He experienced the horrors of two wars and during this time he also covered an immense geographical area. The trip described in this blog is an attempt to retrace his steps from Prague across the Eurasian continent to beyond Lake Baikal in Siberia. The first part of the trip will follow the precisely described route of Josef Švejk, Hašek's inspired literary creation. I left home on April 30 2010 and was back on October 29.

Thursday 24 June 2010

Bohemists in Budapest

The Hungarian Parliament
Budapest is another important city on this trip and it features much more in Švejk than Vienna does. Švejk's march company spent around 48 hours here, waiting for clearance to carry on towards the front. Their stay can be dated exactly; they were in Budapest when Italy declared war on Austria-Hungary, so the date was 23 May 1915. It is clear that the plot is set on and around a military railway station in (or near) Újpest on the northern outskirts of the city. Still it is not explicitly stated where the station it was.

The whole setting might have little do to with Hašek's own stay in Budapest, which was more than one month later and much shorter. Particularly the fact that Ferencvaros was the principal military station in Budapest suggests extensive mystification  and there are other snippets in Švejk that don't correspond to reality. Hašek was also probably locked up when he was here so his otherwise clear view might have been impaired. That said, during times of war, other railway stations surely would have been used, particularly for transit transports like this one. Even Radko Pytlík doesn't know where Hašek really was, but writes that he left for the front via Rákos. This station is on the main line towards Hatvan it so doesn't exclude either Újpest, Rákosrendezö, Ferencvaros or any other candidates. Only the records of the 91st regiment could possibly shed light on the matter,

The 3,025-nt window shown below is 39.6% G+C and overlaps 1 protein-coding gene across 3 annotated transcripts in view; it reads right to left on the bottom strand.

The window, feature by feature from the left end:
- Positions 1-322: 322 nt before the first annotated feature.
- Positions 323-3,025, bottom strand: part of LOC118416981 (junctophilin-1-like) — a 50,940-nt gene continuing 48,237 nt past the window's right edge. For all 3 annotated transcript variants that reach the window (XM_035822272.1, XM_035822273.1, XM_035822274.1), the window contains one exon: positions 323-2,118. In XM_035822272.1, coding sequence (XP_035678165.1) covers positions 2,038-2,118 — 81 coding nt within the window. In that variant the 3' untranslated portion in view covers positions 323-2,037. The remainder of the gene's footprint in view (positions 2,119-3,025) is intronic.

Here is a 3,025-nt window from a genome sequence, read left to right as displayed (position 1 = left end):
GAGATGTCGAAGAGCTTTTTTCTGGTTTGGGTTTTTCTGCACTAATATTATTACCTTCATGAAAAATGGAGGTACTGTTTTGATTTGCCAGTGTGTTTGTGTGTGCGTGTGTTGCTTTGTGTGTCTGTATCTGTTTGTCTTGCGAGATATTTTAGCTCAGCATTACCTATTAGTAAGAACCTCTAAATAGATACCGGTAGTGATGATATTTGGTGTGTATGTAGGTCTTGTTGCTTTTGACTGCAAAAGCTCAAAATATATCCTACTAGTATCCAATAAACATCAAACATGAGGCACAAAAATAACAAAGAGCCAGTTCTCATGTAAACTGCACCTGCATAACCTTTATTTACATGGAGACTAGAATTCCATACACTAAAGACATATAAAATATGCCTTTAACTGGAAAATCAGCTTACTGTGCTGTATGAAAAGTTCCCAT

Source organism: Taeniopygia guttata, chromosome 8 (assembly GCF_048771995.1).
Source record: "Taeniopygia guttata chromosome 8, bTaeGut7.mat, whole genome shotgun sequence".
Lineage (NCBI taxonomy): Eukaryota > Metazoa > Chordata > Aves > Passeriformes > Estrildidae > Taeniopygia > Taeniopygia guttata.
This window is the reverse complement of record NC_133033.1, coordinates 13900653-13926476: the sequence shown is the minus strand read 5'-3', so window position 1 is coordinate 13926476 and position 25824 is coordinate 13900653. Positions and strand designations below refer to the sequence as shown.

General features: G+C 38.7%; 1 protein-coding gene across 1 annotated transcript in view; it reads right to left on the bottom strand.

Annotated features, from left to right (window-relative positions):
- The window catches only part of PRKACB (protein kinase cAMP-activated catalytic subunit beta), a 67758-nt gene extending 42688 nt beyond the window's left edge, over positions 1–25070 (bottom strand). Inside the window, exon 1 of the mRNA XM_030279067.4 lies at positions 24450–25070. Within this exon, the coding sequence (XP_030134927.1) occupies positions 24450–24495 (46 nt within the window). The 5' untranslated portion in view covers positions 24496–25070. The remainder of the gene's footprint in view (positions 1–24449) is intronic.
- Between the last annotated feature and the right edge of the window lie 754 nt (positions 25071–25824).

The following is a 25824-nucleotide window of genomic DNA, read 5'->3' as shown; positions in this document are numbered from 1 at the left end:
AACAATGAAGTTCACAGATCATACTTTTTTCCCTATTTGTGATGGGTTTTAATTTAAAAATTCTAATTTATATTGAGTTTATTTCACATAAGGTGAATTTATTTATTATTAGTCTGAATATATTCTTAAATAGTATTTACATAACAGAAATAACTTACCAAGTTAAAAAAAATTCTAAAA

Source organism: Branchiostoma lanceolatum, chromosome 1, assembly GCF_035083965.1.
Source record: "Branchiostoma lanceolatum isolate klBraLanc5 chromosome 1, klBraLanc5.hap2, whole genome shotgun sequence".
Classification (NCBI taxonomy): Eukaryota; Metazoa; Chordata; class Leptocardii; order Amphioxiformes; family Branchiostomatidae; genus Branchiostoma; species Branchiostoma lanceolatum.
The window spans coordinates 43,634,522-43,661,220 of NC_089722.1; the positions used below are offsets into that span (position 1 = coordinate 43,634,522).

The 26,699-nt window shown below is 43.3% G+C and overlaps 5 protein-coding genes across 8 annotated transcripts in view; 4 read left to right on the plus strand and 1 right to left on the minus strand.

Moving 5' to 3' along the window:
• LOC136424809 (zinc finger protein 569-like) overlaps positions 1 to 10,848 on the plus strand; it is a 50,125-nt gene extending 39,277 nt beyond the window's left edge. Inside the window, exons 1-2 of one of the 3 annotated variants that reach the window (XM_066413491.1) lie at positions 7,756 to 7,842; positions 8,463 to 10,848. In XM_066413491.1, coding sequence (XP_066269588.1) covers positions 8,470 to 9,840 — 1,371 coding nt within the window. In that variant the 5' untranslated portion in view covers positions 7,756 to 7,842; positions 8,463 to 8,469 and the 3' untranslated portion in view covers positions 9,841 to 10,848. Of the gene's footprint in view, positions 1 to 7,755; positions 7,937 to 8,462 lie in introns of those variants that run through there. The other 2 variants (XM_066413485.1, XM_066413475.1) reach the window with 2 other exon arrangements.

Interviewed by Radio Kossuth
In the novel, the departing scene from Budapest is when sergeant Nasáklo is left behind at the station in "Išatrača", haggling with a prostitute. First, there is no place called Išatarča and if it is a misspelling of Kistarcsa (as the Hungarian translation assumes) it still doesn't add up. There was no railway station in Kistarcsa in 1915, so could Hašek have meant Isaszeg? Kistarcsa (or Isaszeg) also plays another role: Švejk was accused of stealing a hen here, and had done so by walking from the military station. This is even more confusing because he was supposed to have walked there, stole the hen, and was brought back in an hour! Whatever combination you choose is impossible.

Budapest is also the place where one-year-volunteer Marek re-joins the company and assumes the position of Battallionsgeschichteschreiber, a duty he fulfils admirably by writing the glorious history of the battalion, in advance! This is just what Hašek himself did! Cadet Biegler disappears from the plot as he is left behind in a cholera clinic after his excessive enjoyment of cream rolls and cognac, muddled up with dreams of military glory and the stench of hajzly.

The magazine "Bohemia"